The court adopted its tentative ruling in full, thereby dismissing the restraining order petition and setting a hearing for attorney’s fees requested by all three of the online critics against the politician. Breen, represented by Talkov Law, has also filed a cross-complaint against the City of Carlsbad arguing that Councilwoman Cori Schumacher was acting in her official capacity, thereby making the City of Carlsbad liable for the tortious conduct of the elected official in filing the SLAPP complaint.
In the first step, or prong, of an anti-SLAPP lawsuit, the defendant must show that the conduct underlying the plaintiff’s cause of action, or portions of the cause of action that are asserted as grounds for relief, arises from the defendant’s constitutional rights of free speech or petition. See Cal. Code Civ. Proc. § 425.16(b)(1); Baral v. Schnitt (2016) 1 Cal. 5th 376, 395. In other words, defendant must show that the reason plaintiff is suing defendant is because defendant engaged in some action that is protected by the First Amendment.
In the second prong or step, the burden shifts to the plaintiff to prove that the plaintiff has a legally sufficient claim and to prove with “admissible evidence” a “probability” that the plaintiff will prevail on the claim. Navellier v. Sletten (2002) 29 Cal. 4th 82, 88–89.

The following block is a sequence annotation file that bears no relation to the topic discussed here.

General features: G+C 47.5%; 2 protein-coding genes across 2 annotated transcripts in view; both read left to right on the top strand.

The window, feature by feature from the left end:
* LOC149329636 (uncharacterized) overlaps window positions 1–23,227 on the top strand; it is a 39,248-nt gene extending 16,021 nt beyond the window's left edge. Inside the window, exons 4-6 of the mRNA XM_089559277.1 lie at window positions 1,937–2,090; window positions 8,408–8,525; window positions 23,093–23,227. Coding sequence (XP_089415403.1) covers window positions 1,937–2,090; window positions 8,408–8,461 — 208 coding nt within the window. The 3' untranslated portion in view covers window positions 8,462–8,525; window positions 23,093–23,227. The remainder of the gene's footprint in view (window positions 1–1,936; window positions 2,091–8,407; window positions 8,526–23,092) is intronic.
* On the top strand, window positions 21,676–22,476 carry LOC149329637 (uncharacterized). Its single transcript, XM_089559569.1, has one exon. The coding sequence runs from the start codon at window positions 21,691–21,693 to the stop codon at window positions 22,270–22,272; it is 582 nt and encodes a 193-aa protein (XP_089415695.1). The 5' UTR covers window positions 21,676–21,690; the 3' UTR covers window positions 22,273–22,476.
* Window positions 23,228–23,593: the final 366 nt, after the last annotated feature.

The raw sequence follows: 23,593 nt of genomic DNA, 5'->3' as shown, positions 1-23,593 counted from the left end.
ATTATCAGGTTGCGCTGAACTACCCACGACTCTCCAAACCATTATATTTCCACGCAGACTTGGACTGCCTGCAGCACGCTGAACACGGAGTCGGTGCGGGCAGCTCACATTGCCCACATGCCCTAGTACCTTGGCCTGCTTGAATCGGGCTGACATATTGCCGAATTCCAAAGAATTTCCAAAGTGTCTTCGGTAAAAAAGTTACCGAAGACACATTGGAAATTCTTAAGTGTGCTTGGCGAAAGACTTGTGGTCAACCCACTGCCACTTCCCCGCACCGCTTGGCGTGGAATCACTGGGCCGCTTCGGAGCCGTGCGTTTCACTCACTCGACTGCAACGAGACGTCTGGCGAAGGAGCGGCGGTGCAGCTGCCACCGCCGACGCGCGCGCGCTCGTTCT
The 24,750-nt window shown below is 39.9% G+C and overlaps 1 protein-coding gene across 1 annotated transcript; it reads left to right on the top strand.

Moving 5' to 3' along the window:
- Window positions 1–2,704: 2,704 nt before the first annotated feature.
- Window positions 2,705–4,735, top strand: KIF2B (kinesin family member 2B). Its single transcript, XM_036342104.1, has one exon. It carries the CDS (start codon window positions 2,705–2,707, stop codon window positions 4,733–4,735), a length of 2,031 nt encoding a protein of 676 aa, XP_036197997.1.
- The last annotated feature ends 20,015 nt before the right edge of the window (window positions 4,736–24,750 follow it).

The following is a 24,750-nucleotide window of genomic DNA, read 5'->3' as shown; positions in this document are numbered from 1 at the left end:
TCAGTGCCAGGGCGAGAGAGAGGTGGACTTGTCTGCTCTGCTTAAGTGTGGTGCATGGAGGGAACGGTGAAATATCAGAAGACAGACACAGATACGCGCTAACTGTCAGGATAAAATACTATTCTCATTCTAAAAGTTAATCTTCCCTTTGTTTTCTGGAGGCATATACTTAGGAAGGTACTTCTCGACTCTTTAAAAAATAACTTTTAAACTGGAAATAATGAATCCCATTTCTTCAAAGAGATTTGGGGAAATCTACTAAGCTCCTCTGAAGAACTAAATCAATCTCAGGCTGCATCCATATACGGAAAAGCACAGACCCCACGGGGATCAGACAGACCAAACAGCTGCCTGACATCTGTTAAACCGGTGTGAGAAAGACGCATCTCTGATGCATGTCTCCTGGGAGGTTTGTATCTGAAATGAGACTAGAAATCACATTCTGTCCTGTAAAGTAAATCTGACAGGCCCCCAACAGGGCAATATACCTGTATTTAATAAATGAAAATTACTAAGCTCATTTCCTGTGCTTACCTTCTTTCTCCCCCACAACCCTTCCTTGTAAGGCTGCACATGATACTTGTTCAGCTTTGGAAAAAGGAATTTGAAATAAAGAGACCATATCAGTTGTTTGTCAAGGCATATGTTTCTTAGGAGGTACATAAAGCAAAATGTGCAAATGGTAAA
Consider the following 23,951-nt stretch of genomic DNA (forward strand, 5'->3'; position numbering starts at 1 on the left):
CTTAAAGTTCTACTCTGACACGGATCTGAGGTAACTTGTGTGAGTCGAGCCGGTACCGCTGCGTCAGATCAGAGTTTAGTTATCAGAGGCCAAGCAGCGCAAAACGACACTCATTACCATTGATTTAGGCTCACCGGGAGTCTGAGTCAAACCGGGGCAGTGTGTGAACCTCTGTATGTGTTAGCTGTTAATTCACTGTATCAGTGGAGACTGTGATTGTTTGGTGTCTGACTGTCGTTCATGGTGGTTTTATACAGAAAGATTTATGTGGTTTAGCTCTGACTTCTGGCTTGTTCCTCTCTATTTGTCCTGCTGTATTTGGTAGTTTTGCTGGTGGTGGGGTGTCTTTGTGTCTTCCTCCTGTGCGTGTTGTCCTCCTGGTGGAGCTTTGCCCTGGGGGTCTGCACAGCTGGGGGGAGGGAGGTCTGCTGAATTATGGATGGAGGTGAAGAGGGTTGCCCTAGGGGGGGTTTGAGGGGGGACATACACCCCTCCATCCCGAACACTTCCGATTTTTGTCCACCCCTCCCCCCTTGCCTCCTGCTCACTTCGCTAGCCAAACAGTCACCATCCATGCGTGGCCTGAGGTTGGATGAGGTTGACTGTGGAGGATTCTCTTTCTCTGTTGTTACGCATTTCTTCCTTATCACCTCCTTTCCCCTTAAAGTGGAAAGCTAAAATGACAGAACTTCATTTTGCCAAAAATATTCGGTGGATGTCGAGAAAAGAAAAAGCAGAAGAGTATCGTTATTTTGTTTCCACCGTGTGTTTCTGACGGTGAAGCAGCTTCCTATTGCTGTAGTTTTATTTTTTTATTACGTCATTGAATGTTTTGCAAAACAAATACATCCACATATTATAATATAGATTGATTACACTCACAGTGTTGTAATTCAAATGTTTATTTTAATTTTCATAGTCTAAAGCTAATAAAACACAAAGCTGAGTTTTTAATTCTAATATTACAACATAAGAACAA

In the case of Councilwoman Schumacher, the court found that the politician failed to meet her extraordinary burden of presenting “clear, explicit, and unequivocal” evidence that Breen’s political reporting met the definition of harassment. California Code of Civil Procedure § 527.6(b)(3) defines harassment as “unlawful violence, a credible threat of violence, or a knowing and willful course of conduct directed at a specific person that seriously alarms, annoys, or harasses the person, and that serves no legitimate purpose. The course of conduct must be that which would cause a reasonable person to suffer substantial emotional distress, and must actually cause substantial emotional distress to the petitioner.”
Politicians must meet an even higher standard for harassment to obtain a civil harassment restraining order against an online journalist for engaging in a Constitutionally protected activity. This is because Code of Civil Procedure § 527.6(b)(1) expands on the requirement that the conduct “serves no legitimate purpose” by clarifying that “Constitutionally protected activity is not included within the meaning of ‘course of conduct.’” E.g., Smith v. Silvey (1983) 149 Cal.App. 3d 400 (court could not enjoin constitutionally protected activity of complaining to public agencies).